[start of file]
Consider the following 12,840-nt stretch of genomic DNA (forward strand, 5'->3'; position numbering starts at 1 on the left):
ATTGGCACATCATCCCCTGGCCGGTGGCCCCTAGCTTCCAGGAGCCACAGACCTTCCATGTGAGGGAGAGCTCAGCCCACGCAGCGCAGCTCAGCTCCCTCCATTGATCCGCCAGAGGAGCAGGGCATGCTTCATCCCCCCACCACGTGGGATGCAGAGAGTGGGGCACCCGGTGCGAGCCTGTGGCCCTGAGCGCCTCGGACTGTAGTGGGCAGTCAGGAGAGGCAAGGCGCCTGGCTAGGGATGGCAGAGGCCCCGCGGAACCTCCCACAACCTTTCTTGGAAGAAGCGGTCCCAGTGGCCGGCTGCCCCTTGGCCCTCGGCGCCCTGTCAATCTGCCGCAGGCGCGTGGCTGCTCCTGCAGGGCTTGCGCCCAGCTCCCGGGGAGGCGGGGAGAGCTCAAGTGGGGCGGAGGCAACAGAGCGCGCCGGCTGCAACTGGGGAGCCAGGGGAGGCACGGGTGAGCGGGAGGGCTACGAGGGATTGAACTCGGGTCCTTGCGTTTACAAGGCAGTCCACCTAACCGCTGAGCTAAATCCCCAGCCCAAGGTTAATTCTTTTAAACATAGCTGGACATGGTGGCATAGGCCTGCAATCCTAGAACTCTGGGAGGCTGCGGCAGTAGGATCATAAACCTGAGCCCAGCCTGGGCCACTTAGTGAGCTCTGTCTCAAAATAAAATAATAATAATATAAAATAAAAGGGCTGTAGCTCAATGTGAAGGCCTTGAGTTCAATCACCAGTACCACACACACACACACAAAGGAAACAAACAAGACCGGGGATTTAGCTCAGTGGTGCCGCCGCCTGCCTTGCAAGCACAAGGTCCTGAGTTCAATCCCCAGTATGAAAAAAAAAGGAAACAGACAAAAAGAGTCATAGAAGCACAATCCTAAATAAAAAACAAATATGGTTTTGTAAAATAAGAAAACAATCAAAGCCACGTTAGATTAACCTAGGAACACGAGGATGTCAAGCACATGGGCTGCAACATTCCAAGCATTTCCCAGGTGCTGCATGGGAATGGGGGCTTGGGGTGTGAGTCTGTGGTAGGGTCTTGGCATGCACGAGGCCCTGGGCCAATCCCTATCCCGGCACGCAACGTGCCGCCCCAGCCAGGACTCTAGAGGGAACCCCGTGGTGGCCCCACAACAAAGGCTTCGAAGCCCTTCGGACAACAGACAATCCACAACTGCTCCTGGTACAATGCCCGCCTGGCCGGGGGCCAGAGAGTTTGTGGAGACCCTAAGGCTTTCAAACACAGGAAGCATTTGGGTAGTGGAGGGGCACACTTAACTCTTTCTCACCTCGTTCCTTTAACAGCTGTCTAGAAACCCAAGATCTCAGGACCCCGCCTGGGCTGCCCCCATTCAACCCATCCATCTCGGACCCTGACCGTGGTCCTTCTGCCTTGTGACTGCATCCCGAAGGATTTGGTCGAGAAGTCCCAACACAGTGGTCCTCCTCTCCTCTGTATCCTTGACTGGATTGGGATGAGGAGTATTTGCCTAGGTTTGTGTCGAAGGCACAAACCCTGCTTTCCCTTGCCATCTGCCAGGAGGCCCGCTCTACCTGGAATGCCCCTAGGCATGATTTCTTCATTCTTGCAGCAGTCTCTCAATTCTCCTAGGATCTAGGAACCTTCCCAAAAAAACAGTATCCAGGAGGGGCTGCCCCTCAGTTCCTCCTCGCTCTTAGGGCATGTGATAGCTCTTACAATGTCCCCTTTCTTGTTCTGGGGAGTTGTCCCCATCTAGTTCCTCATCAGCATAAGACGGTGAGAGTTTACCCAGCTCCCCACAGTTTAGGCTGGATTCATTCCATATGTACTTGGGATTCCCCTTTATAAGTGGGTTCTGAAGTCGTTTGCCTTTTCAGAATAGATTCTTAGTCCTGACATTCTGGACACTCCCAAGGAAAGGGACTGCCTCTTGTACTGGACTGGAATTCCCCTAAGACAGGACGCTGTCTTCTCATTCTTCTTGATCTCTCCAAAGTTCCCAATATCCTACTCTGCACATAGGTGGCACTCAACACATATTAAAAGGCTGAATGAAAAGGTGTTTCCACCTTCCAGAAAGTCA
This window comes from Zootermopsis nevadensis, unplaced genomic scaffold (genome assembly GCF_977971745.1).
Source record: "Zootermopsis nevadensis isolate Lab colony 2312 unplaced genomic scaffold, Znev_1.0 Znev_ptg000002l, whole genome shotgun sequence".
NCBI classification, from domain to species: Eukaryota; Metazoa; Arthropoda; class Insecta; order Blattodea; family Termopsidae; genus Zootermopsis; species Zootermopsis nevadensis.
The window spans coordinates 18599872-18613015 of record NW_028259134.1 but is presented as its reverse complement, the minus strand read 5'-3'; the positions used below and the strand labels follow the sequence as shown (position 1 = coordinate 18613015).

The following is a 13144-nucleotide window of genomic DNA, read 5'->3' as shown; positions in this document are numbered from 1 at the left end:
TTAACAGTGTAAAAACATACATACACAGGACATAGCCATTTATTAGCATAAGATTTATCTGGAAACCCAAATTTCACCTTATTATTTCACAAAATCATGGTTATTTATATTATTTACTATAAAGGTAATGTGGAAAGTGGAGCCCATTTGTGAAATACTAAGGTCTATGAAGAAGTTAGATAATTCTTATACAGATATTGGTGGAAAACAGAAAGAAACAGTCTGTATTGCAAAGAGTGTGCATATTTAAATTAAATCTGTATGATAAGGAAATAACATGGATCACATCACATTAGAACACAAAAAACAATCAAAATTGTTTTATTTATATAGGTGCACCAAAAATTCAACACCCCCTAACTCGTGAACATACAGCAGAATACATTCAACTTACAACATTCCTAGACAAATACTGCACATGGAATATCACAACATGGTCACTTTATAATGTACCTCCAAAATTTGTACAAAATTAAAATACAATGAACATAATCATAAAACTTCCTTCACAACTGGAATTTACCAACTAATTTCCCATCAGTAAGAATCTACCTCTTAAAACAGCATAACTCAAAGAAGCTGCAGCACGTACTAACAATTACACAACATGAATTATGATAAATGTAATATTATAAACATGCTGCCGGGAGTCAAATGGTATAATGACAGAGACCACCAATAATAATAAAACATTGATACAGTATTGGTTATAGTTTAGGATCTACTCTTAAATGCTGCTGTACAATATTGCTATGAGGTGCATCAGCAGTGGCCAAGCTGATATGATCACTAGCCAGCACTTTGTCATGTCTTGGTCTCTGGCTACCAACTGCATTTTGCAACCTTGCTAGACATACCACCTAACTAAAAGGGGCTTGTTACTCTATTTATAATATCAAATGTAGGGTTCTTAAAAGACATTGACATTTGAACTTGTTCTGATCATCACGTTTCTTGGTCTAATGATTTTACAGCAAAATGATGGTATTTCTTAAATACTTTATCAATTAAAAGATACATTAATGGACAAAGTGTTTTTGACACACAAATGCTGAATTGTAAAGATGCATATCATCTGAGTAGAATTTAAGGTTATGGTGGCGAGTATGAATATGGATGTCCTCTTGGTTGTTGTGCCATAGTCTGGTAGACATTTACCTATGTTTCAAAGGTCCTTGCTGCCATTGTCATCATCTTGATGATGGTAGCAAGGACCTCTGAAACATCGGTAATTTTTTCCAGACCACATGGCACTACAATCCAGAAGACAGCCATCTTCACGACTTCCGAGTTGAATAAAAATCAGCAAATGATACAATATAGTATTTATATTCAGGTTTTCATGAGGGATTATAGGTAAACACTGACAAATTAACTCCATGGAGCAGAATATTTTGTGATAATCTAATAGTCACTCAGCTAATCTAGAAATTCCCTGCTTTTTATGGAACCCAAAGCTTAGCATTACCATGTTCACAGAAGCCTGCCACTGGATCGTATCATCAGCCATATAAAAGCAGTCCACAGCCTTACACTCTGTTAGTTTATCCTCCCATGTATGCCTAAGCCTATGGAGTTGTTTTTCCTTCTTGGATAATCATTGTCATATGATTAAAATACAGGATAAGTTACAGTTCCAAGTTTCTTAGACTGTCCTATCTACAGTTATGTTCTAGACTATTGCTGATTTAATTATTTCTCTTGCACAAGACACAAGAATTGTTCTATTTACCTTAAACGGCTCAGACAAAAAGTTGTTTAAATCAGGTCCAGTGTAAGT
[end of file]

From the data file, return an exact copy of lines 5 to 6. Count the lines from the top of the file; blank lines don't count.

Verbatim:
NCBI classification, from domain to species: Eukaryota; Metazoa; Arthropoda; class Insecta; order Blattodea; family Termopsidae; genus Zootermopsis; species Zootermopsis nevadensis.
The window spans coordinates 18599872-18613015 of record NW_028259134.1 but is presented as its reverse complement, the minus strand read 5'-3'; the positions used below and the strand labels follow the sequence as shown (position 1 = coordinate 18613015).